How to Build a Strong and Functional Freelance Writer Portfolio

by WorkFromHome on January 13, 2012

In the world of online freelancers, you can’t count on anyone to promote your services other than yourself. Because of this simple fact, it’s critical that you have a solid portfolio to fall back on when you’re talking with new clients. The time spent working on a good portfolio pays back huge dividends over time because you’re able to secure more clients with less hassle. A portfolio will allow you to show your value as a writer and get clients that pay more per assignment. Here we’re going to show you how to create a good portfolio and how to put it to use.

Using Your Portfolio as a Money-Making Tool

The main purpose of your portfolio is to act as a way for clients to assess your value as a writer. Therefore, your job in preparing your portfolio is to represent yourself and your writing abilities in a positive light. To do this, there are two main points you should remember. The first point is that you’ll want to showcase your ability to write well, and this much is obvious. The second point is to show any work you’ve done for popular websites, businesses and people. This second point isn’t so obvious, but it’s very important and can give you the edge against your competitors.

Creating a Portfolio From Scratch

When you’re first starting out, you might want to write pieces for yourself just for your portfolio. The reason for this is that you might not have a huge body of work to your name, but you’re still going to need to have writing samples available to show potential clients. A portfolio of three or four pieces is going to be sufficient for most newcomers as long as they are about a variety of topics. Your portfolio is going to be a bit thin at this point, but remember the point. You’re not creating a portfolio to be perfect; you’re putting together some writing samples as a courtesy to your clients.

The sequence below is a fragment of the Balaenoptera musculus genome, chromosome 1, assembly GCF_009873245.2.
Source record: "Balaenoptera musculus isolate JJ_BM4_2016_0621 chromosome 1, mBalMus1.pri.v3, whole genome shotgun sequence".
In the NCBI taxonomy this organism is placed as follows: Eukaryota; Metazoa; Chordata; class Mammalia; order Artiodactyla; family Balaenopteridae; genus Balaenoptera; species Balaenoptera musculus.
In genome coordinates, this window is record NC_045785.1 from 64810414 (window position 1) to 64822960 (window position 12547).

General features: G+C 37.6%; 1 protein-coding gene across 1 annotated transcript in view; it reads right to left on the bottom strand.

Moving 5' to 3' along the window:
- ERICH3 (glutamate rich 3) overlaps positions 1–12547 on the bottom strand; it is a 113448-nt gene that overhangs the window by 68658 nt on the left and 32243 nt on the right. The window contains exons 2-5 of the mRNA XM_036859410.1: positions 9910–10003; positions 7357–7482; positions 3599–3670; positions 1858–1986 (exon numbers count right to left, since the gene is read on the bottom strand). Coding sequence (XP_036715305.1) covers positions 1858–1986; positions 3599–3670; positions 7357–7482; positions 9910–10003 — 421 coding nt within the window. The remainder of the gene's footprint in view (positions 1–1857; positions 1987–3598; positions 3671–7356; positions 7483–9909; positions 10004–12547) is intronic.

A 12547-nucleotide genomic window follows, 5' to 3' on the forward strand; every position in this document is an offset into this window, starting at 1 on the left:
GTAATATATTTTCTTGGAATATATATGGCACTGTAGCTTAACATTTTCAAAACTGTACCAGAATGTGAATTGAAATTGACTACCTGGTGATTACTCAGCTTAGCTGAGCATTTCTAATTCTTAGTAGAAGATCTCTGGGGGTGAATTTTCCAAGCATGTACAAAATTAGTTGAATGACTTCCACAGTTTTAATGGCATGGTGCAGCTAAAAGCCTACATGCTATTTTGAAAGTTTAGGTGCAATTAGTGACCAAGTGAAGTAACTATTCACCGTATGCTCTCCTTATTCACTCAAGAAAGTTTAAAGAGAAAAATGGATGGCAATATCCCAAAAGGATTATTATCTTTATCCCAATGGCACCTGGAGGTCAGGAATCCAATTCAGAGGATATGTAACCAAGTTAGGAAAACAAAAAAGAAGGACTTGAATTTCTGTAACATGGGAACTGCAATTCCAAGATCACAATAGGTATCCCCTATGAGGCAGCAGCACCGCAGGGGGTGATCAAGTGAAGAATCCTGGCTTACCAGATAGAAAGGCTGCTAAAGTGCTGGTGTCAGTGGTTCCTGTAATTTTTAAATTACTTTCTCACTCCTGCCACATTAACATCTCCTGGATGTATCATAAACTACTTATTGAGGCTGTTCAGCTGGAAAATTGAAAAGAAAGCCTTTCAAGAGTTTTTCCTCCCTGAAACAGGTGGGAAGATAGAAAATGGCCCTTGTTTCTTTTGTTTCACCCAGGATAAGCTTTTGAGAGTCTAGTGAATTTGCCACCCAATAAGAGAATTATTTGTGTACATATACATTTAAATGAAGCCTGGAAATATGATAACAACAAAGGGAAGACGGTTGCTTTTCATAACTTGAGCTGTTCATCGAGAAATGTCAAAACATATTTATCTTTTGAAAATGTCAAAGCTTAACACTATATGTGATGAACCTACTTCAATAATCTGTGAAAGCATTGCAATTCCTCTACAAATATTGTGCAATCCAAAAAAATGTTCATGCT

Specializing and Adjusting Your Portfolio

Many freelance writers who work from home end up specializing by writing almost exclusively about one or two specific industries. By matching up your portfolio with what type of work you’re targeting, you can land clients more easily. The idea at work here is to tailor the presentation of your knowledge and skills to each potential client. This can help to showcase your expertise in a particular area and demonstrate your value. Since expert specialist writers tend to be low in supply, you’ll be able to charge more money for your services since it will be difficult to replace you.

Networking With Professionals

You should take every opportunity you’re given to show that you are sought after by highly professional individuals in the fields you write about. The idea here is to build your portfolio in a way that shows off the people you have worked with. Your potential clients will see your associations with professionals in the industry, and these associations will work in your favor by driving up the demand for your services. This is similar to the concept that people would prefer to eat in a crowded restaurant than an empty one. As the thought process goes, there must be something really great about a restaurant for it to be crowded, and there must be something wrong about a restaurant if it’s always empty.

Maintaining Your Portfolio Over Time

After you’ve put together a portfolio, it can be easy to just let it stay the way it is for months or years to come. However, this is a very lazy way of handling such an important tool, and not maintaining it can come back to haunt you later on. You have to maintain your portfolio just like you would maintain a car. You’re going to need to check up on your portfolio on a regular basis and make additions as you see fit. If you keep your portfolio up to date and presentable, then it will always be ready when you need it. On the other hand, if you let your portfolio become outdated, then it won’t be ready when you need it and you might miss out on opportunities to attract new clients.

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